Perhaps it’s his preferred medium of the poster that has afforded such freedoms, but Philippe Apeloig’s typeface designs represent a spirit of exploration that is rarely manageable in commercial design work these days.
Born from specific poster commissions over the past two decades, the typefaces represent his response to topics as diverse as how patrons move through the stacks of a library, to a score based upon Nietzsche’s poetry, to South African tribal marking systems, to the subatomic discoveries of Alfred Nobel. Though these designs are not new, their 2013 public release merits their inclusion here.
Seeing these typefaces in their original display context demonstrates the importance of complete typography in Apeloig’s body of work; such results would have been impossible had off-the-shelf typefaces been employed. Every type design carries baggage, after all (some more than others, of course); Apeloig’s creations free him of that encumbrance to allow the production of original and artfully integrated typographic design. Scale, rhythm, harmony, proportion — all design fundamentals, and simultaneously addressed at both micro and macro levels in the poster format.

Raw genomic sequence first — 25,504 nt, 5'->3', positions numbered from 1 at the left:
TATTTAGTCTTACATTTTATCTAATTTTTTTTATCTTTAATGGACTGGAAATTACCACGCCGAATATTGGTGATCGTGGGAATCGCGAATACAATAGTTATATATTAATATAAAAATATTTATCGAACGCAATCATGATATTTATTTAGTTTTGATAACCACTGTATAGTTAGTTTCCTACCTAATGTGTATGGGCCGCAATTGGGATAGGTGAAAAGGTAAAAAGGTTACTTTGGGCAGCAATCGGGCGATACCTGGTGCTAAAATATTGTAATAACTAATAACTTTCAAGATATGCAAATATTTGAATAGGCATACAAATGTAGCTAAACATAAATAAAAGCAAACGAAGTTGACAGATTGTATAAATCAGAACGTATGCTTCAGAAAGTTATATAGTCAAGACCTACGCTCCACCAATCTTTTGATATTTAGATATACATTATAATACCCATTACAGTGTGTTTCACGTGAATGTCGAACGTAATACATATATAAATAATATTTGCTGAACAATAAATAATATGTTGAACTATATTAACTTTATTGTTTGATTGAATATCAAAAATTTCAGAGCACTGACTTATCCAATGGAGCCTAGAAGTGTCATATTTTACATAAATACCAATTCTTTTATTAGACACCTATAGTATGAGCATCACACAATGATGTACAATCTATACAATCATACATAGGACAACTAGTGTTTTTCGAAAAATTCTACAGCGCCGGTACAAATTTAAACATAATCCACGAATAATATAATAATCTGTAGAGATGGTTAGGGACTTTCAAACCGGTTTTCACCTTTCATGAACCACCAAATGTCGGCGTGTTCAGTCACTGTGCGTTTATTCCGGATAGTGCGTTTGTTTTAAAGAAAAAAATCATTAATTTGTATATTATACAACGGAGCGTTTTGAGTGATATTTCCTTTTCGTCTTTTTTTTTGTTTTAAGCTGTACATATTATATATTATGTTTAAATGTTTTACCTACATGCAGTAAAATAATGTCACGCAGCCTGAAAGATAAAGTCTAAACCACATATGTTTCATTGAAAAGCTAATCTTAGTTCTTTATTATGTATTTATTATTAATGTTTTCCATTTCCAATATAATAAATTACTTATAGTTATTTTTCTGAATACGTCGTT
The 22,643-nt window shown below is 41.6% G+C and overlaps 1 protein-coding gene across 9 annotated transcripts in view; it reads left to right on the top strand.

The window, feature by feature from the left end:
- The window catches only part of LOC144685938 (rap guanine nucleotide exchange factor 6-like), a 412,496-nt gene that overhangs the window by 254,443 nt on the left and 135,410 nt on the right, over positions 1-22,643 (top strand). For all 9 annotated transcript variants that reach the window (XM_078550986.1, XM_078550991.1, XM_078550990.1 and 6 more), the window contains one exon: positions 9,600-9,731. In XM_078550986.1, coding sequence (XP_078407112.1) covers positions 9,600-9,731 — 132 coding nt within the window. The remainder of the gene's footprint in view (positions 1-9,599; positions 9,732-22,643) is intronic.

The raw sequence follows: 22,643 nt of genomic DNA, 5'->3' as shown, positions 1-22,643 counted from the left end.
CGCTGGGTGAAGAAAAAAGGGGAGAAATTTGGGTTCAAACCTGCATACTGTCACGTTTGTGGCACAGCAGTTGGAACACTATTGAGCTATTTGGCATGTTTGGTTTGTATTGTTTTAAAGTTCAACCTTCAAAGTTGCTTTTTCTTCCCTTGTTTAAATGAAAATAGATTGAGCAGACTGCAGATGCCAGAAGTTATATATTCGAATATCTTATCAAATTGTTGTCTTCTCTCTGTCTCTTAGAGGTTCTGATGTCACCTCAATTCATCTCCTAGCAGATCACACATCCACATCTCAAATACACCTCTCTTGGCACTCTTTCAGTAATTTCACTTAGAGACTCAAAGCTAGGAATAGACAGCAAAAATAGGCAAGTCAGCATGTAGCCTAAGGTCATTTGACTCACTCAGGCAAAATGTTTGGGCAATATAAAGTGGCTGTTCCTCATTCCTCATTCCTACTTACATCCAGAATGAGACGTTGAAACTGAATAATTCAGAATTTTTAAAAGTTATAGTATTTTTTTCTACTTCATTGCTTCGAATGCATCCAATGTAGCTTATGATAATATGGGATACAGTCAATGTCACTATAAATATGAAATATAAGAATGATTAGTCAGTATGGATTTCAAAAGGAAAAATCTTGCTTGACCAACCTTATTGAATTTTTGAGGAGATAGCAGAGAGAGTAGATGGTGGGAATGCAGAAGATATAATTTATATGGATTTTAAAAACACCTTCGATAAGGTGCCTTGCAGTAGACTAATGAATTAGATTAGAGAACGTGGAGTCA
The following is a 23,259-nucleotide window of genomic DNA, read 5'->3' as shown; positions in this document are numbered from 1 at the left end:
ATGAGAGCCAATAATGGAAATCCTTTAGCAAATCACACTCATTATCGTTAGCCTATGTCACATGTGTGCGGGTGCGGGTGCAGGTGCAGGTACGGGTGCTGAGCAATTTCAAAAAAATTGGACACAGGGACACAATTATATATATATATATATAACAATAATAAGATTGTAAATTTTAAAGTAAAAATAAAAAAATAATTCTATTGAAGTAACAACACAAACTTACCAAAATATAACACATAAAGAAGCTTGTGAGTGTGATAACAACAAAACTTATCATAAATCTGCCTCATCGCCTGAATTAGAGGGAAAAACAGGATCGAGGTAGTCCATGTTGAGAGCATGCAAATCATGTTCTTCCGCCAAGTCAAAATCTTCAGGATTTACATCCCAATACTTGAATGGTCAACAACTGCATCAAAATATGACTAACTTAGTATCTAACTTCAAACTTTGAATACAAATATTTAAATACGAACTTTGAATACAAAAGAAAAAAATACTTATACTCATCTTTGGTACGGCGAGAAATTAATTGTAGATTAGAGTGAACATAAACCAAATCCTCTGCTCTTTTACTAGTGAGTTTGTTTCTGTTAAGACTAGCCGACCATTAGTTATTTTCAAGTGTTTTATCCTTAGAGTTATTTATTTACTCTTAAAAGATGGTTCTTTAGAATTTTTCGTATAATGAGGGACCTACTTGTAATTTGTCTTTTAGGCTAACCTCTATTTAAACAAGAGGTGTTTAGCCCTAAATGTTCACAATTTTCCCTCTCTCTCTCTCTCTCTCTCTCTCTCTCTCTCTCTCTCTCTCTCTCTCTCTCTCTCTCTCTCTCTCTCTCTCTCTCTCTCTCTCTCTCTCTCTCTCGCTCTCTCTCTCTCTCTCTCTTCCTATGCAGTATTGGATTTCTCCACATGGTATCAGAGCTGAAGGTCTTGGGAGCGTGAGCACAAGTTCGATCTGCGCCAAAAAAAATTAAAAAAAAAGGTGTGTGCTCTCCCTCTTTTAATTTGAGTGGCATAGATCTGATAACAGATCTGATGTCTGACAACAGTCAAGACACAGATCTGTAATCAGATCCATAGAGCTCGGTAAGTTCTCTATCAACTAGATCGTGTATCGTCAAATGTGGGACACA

Apeloig’s investigations of figure and ground, legibility, and systematic letterform construction are clearly reminiscent of the typographic explorations of both Pierre di Sciullo and Wim Crouwel. But Apeloig’s conceptual approach results in faces that are more usable than di Sciullo’s decidedly academic studies, and less rigid than Crouwel’s. That said, some designs are more successful than others, both in terms of aesthetics and legibility; such is the nature of experimental typography.
To describe Apeloig’s designs as playful would be doing him a disservice, yet there’s an undeniable humanity and wit to these typefaces. They are not perfect by any means, but are exemplary for their process of consideration, which is something to which we can all aspire.